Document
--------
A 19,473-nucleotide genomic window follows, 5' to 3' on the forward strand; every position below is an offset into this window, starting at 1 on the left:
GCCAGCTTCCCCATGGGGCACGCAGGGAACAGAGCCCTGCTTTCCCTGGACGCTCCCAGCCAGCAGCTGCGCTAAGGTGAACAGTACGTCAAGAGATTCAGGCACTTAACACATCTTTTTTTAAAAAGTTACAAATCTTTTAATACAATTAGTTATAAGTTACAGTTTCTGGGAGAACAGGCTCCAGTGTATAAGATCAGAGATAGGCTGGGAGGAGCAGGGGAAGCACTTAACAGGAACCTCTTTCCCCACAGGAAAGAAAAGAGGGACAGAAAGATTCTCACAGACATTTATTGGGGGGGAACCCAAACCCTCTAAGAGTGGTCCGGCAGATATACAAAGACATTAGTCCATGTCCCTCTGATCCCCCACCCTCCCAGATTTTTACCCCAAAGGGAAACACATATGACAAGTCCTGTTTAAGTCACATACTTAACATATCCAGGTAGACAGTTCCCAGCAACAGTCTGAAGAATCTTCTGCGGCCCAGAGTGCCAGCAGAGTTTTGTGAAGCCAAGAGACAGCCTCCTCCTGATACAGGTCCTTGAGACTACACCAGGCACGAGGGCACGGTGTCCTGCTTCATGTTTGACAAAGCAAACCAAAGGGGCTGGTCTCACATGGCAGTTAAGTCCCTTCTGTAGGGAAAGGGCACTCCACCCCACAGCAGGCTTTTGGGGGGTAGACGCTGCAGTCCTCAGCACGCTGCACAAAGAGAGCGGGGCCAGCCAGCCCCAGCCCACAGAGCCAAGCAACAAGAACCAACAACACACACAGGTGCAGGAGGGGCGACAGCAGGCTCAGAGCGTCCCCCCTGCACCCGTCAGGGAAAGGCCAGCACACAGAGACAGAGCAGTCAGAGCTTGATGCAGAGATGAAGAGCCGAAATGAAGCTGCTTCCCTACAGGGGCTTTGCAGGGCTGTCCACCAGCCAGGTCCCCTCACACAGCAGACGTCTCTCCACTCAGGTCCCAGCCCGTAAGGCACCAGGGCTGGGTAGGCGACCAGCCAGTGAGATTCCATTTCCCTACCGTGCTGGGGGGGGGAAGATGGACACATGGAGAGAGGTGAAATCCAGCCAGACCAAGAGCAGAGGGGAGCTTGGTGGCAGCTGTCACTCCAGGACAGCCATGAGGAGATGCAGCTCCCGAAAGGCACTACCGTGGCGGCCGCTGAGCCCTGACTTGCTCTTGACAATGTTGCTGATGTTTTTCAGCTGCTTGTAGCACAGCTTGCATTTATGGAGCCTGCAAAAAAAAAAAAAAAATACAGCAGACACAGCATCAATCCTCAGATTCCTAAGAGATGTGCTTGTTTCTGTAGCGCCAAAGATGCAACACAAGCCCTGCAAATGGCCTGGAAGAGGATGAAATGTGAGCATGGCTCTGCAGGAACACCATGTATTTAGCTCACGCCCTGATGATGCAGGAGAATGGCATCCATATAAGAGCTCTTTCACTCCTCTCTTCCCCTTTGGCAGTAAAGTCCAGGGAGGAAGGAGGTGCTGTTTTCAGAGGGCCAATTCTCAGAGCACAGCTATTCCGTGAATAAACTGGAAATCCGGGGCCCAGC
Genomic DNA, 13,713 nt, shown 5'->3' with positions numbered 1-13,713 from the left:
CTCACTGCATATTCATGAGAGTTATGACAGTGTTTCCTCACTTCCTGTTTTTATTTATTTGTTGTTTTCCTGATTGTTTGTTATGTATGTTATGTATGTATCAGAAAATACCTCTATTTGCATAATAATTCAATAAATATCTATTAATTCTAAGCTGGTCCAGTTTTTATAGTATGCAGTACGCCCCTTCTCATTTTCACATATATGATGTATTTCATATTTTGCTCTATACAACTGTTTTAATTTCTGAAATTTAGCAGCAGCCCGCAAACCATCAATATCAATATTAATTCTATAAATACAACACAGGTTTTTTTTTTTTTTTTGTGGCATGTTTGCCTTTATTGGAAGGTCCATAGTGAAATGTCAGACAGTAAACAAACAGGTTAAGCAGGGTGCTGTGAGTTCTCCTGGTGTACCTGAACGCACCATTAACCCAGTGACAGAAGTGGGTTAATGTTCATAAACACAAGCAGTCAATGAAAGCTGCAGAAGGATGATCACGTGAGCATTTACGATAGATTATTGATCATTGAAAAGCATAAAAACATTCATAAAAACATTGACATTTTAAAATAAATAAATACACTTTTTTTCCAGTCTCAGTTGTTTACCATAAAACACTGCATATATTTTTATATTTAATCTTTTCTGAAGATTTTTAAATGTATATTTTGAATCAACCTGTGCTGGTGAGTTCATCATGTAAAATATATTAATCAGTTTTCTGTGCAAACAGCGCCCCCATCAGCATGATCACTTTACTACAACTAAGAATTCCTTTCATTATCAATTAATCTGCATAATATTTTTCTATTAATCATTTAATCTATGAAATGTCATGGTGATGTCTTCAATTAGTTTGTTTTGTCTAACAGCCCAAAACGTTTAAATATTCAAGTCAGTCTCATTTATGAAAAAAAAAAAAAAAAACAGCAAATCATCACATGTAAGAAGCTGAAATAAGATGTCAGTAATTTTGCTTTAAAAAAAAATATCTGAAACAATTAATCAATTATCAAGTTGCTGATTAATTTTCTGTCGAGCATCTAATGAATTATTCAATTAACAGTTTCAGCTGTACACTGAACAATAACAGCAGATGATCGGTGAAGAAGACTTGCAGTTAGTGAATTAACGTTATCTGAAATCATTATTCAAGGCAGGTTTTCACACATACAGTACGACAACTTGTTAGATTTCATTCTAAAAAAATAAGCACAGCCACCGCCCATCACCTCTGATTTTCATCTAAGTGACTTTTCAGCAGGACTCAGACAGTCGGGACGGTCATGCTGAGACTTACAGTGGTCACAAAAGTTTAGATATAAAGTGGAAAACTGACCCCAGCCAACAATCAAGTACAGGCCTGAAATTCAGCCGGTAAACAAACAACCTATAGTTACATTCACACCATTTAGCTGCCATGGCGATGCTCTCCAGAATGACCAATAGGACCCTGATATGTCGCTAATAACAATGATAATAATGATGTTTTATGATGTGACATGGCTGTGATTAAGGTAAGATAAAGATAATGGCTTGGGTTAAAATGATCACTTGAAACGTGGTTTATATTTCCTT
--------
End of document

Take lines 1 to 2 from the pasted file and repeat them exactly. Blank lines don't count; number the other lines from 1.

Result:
A 19,473-nucleotide genomic window follows, 5' to 3' on the forward strand; every position below is an offset into this window, starting at 1 on the left:
GCCAGCTTCCCCATGGGGCACGCAGGGAACAGAGCCCTGCTTTCCCTGGACGCTCCCAGCCAGCAGCTGCGCTAAGGTGAACAGTACGTCAAGAGATTCAGGCACTTAACACATCTTTTTTTAAAAAGTTACAAATCTTTTAATACAATTAGTTATAAGTTACAGTTTCTGGGAGAACAGGCTCCAGTGTATAAGATCAGAGATAGGCTGGGAGGAGCAGGGGAAGCACTTAACAGGAACCTCTTTCCCCACAGGAAAGAAAAGAGGGACAGAAAGATTCTCACAGACATTTATTGGGGGGGAACCCAAACCCTCTAAGAGTGGTCCGGCAGATATACAAAGACATTAGTCCATGTCCCTCTGATCCCCCACCCTCCCAGATTTTTACCCCAAAGGGAAACACATATGACAAGTCCTGTTTAAGTCACATACTTAACATATCCAGGTAGACAGTTCCCAGCAACAGTCTGAAGAATCTTCTGCGGCCCAGAGTGCCAGCAGAGTTTTGTGAAGCCAAGAGACAGCCTCCTCCTGATACAGGTCCTTGAGACTACACCAGGCACGAGGGCACGGTGTCCTGCTTCATGTTTGACAAAGCAAACCAAAGGGGCTGGTCTCACATGGCAGTTAAGTCCCTTCTGTAGGGAAAGGGCACTCCACCCCACAGCAGGCTTTTGGGGGGTAGACGCTGCAGTCCTCAGCACGCTGCACAAAGAGAGCGGGGCCAGCCAGCCCCAGCCCACAGAGCCAAGCAACAAGAACCAACAACACACACAGGTGCAGGAGGGGCGACAGCAGGCTCAGAGCGTCCCCCCTGCACCCGTCAGGGAAAGGCCAGCACACAGAGACAGAGCAGTCAGAGCTTGATGCAGAGATGAAGAGCCGAAATGAAGCTGCTTCCCTACAGGGGCTTTGCAGGGCTGTCCACCAGCCAGGTCCCCTCACACAGCAGACGTCTCTCCACTCAGGTCCCAGCCCGTAAGGCACCAGGGCTGGGTAGGCGACCAGCCAGTGAGATTCCATTTCCCTACCGTGCTGGGGGGGGGAAGATGGACACATGGAGAGAGGTGAAATCCAGCCAGACCAAGAGCAGAGGGGAGCTTGGTGGCAGCTGTCACTCCAGGACAGCCATGAGGAGATGCAGCTCCCGAAAGGCACTACCGTGGCGGCCGCTGAGCCCTGACTTGCTCTTGACAATGTTGCTGATGTTTTTCAGCTGCTTGTAGCACAGCTTGCATTTATGGAGCCTGCAAAAAAAAAAAAAAAATACAGCAGACACAGCATCAATCCTCAGATTCCTAAGAGATGTGCTTGTTTCTGTAGCGCCAAAGATGCAACACAAGCCCTGCAAATGGCCTGGAAGAGGATGAAATGTGAGCATGGCTCTGCAGGAACACCATGTATTTAGCTCACGCCCTGATGATGCAGGAGAATGGCATCCATATAAGAGCTCTTTCACTCCTCTCTTCCCCTTTGGCAGTAAAGTCCAGGGAGGAAGGAGGTGCTGTTTTCAGAGGGCCAATTCTCAGAGCACAGCTATTCCGTGAATAAACTGGAAATCCGGGGCCCAGC